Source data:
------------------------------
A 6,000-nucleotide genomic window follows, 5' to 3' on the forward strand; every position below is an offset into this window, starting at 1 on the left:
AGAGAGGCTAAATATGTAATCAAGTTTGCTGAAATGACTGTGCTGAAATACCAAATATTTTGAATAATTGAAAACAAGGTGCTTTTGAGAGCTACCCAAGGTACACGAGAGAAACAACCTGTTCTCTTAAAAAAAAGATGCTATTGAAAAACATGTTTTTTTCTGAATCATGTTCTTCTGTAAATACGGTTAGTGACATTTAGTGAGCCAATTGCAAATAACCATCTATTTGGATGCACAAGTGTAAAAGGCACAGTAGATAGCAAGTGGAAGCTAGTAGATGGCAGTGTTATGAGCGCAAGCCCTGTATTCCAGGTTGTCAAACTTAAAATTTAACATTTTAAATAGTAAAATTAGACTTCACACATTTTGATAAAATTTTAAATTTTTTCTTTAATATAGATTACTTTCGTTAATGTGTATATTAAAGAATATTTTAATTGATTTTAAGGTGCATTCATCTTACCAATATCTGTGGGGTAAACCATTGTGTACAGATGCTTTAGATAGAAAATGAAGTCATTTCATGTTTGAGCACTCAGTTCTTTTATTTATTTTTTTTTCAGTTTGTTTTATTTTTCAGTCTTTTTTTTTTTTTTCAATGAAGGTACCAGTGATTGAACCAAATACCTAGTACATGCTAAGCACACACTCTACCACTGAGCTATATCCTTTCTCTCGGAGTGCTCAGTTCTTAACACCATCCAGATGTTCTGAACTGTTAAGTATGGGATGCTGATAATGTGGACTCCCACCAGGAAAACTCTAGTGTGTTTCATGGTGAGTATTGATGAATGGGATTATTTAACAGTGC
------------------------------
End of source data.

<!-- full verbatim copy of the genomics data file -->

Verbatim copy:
A 6,000-nucleotide genomic window follows, 5' to 3' on the forward strand; every position below is an offset into this window, starting at 1 on the left:
AGAGAGGCTAAATATGTAATCAAGTTTGCTGAAATGACTGTGCTGAAATACCAAATATTTTGAATAATTGAAAACAAGGTGCTTTTGAGAGCTACCCAAGGTACACGAGAGAAACAACCTGTTCTCTTAAAAAAAAGATGCTATTGAAAAACATGTTTTTTTCTGAATCATGTTCTTCTGTAAATACGGTTAGTGACATTTAGTGAGCCAATTGCAAATAACCATCTATTTGGATGCACAAGTGTAAAAGGCACAGTAGATAGCAAGTGGAAGCTAGTAGATGGCAGTGTTATGAGCGCAAGCCCTGTATTCCAGGTTGTCAAACTTAAAATTTAACATTTTAAATAGTAAAATTAGACTTCACACATTTTGATAAAATTTTAAATTTTTTCTTTAATATAGATTACTTTCGTTAATGTGTATATTAAAGAATATTTTAATTGATTTTAAGGTGCATTCATCTTACCAATATCTGTGGGGTAAACCATTGTGTACAGATGCTTTAGATAGAAAATGAAGTCATTTCATGTTTGAGCACTCAGTTCTTTTATTTATTTTTTTTTCAGTTTGTTTTATTTTTCAGTCTTTTTTTTTTTTTTCAATGAAGGTACCAGTGATTGAACCAAATACCTAGTACATGCTAAGCACACACTCTACCACTGAGCTATATCCTTTCTCTCGGAGTGCTCAGTTCTTAACACCATCCAGATGTTCTGAACTGTTAAGTATGGGATGCTGATAATGTGGACTCCCACCAGGAAAACTCTAGTGTGTTTCATGGTGAGTATTGATGAATGGGATTATTTAACAGTGC